Freedom, Love, and Pleasure
Christians have defined prayer, and worship as pleasant experiences. The concept of sensuality in worship is not new. It has formed the background behind the use of icons, meditation as a means of drawing near to God, charismatic worship, and Pentecostal prayer.
The writings and dialogues of the 17th century monk Brother Lawrence have become classic exhortations to pursue pleasurable moments of joy, satisfaction, and peace by "Practicing the Presence of God."
John Wesley spoke of an inner witness of our salvation as an assurance of the Spirit, and described his own experience as having his "heart strangely warmed."
Yet, there are still churches which would steal the pleasurable elements of sexuality, and give them the status of sinfulness. For those who have grown beyond the ascetic limitations of Christian sexuality, there is often simply a silence, because the influence of previous generations of sexual tension still reverberates in our hearts, and minds today.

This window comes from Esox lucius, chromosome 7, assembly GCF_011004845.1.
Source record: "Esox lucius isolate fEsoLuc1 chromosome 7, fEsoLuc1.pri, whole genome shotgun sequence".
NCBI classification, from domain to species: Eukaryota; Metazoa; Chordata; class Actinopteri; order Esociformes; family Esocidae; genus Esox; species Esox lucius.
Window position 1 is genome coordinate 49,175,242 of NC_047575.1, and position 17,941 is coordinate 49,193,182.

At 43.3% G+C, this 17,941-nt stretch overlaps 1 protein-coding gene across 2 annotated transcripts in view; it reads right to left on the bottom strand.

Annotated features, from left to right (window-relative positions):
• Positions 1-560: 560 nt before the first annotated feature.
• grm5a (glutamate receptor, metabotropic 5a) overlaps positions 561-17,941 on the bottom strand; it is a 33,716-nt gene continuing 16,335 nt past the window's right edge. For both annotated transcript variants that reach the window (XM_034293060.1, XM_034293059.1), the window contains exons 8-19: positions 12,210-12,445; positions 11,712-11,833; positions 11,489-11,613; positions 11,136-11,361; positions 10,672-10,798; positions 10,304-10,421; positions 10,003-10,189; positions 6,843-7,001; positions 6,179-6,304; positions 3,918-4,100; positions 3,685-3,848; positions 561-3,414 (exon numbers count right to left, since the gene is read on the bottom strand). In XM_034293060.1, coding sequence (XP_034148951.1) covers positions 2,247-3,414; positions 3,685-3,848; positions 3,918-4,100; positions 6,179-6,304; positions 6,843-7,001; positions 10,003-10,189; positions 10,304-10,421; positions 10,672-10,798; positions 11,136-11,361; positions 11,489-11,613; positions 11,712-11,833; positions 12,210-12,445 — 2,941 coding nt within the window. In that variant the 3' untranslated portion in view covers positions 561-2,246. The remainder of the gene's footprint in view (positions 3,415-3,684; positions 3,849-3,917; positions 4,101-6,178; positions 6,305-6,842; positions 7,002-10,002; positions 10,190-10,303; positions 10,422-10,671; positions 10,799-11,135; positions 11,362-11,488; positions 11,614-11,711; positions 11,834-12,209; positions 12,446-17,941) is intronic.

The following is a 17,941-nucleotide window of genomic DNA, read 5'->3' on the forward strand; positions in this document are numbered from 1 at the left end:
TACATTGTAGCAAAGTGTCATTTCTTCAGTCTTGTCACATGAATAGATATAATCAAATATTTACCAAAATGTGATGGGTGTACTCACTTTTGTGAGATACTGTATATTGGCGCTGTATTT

How is it that we recognize pleasure, and sensuality in abstract moments such as meditation, prayer and praise, but ignore pleasure in the discussion of sex?
The Song of Songs which is Solomon's song to the Shulamite drips with the poetry of pleasure, and enraptured love. This is the love poetry of the scripture, and it is passionate - pulsing with speeded heartbeats, trembling fingers, and the lovers' sweat.
The way of a "man with a maid" is described one of those earthly things which is "too wonderful."
Even the unmarried Paul recognizes the marraige bed as something holy, and connected to service and duty - almost as though it were part of the worship ritual of life. Could it be that even the unmarried Paul saw sexuality in the context of ritual living?